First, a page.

Although the insurers characterized the preemption issue in Federal-Mogul as one of first impression in the Third Circuit, the court noted that it had already addressed the very same question in a previous case: In re Combustion Engineering, Inc. There, the court held that a debtor could transfer its insurance rights to a section 524(g) trust notwithstanding the policies’ anti-assignment provisions. Because, though, the court did not examine the statutory language, structure, and legislative history of section 1123 for a thorough preemption analysis in Combustion Engineering, it took the opportunity to address those factors in Federal-Mogul.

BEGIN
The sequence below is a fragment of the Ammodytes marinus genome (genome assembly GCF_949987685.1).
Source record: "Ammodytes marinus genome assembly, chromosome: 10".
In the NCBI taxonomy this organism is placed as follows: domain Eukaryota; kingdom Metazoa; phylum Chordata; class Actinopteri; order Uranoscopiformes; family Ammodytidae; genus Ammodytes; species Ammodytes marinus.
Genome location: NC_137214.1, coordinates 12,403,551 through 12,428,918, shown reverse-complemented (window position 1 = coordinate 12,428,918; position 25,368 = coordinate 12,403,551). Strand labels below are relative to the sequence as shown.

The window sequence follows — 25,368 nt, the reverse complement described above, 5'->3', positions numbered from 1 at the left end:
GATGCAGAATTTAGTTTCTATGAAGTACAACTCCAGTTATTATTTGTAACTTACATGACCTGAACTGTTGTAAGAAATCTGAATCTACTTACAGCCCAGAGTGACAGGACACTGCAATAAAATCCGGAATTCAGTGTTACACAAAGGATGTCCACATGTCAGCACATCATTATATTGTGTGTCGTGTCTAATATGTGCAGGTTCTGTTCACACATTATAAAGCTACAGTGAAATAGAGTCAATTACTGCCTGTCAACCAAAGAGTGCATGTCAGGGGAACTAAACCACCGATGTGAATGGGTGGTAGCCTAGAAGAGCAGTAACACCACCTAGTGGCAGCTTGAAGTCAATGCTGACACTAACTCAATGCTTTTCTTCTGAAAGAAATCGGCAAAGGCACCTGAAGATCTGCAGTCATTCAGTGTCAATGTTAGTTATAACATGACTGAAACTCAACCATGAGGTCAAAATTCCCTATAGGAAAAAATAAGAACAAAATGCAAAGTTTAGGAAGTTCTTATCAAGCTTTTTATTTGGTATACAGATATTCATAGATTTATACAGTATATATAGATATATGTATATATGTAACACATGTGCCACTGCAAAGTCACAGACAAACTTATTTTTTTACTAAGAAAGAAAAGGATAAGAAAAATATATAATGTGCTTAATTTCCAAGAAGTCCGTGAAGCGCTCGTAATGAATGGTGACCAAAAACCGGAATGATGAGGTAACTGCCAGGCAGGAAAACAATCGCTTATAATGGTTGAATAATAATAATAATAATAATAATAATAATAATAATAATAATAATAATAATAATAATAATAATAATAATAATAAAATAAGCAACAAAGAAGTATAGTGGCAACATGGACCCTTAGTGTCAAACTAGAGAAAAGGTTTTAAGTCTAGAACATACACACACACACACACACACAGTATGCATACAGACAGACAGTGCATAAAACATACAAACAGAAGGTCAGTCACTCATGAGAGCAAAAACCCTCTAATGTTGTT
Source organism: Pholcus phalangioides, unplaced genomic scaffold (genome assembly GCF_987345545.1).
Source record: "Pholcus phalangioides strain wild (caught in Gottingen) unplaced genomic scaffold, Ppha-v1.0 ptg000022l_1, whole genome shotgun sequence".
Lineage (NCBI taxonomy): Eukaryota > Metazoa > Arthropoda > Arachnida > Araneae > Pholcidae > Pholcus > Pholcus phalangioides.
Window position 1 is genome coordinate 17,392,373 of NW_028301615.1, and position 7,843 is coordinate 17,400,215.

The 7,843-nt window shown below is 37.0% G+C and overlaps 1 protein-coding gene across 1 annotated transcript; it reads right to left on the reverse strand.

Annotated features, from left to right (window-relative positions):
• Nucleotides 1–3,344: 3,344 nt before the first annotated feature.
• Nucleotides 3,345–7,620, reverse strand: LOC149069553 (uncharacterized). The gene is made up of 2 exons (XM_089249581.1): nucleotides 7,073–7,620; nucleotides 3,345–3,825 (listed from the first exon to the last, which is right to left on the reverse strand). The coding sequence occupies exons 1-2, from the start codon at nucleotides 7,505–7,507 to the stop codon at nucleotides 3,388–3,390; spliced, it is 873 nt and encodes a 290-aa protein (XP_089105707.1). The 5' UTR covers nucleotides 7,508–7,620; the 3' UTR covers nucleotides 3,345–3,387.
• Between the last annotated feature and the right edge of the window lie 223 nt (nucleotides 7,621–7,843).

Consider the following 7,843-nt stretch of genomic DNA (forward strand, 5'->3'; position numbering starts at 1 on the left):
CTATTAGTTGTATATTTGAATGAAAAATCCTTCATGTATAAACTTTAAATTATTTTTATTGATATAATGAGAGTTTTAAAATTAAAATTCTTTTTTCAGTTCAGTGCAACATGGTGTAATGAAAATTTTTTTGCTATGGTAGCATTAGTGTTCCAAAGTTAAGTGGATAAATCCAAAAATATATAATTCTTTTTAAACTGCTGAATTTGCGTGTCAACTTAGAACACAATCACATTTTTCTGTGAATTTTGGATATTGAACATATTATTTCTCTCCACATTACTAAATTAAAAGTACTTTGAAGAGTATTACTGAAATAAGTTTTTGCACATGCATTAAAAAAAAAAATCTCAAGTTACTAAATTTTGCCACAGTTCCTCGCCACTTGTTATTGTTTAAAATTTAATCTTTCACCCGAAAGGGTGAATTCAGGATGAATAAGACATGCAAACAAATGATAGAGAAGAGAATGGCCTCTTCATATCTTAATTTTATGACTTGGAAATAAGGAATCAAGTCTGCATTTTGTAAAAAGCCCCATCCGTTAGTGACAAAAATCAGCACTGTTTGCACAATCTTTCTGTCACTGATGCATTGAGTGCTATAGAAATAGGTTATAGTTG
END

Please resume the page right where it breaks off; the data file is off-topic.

Reviewing the plain language of section 1123(a), the Third Circuit concluded that Congress clearly intended to preempt state law. The critical words “Notwithstanding any otherwise applicable nonbankruptcy law” unambiguously signaled the drafters’ intent that the provisions of the section were meant to override conflicting state nonbankruptcy law. Moreover, the insurers were unable to propose a plausible alternative reading of section 1123(a) that disfavored preemption. A natural and orderly reading of section 1123(a) from general statement to specific instance supported the conclusion that the “notwithstanding” clause applies to all of subsection (a) of section 1123, and not only to certain of the eight numbered subsections under subsection (a) of section 1123. Further, the Court noted that the language of section 1123(a) demonstrates Congress’s intent that the phrase “nonbankruptcy law” encompasses private contracts – despite no explicit reference to preemption of private contracts – because many of the transactions listed under section 1123(a)(5) implicate contractual rights and because a contract has no legal force apart from the state law (i.e., the applicable nonbankruptcy law) that enforces it. Thus, the court determined that the plain language of section 1123(a) demonstrates a clear congressional intent that transfers of property authorized by section 1123(a)(5)(B) fall within its preemptive scope.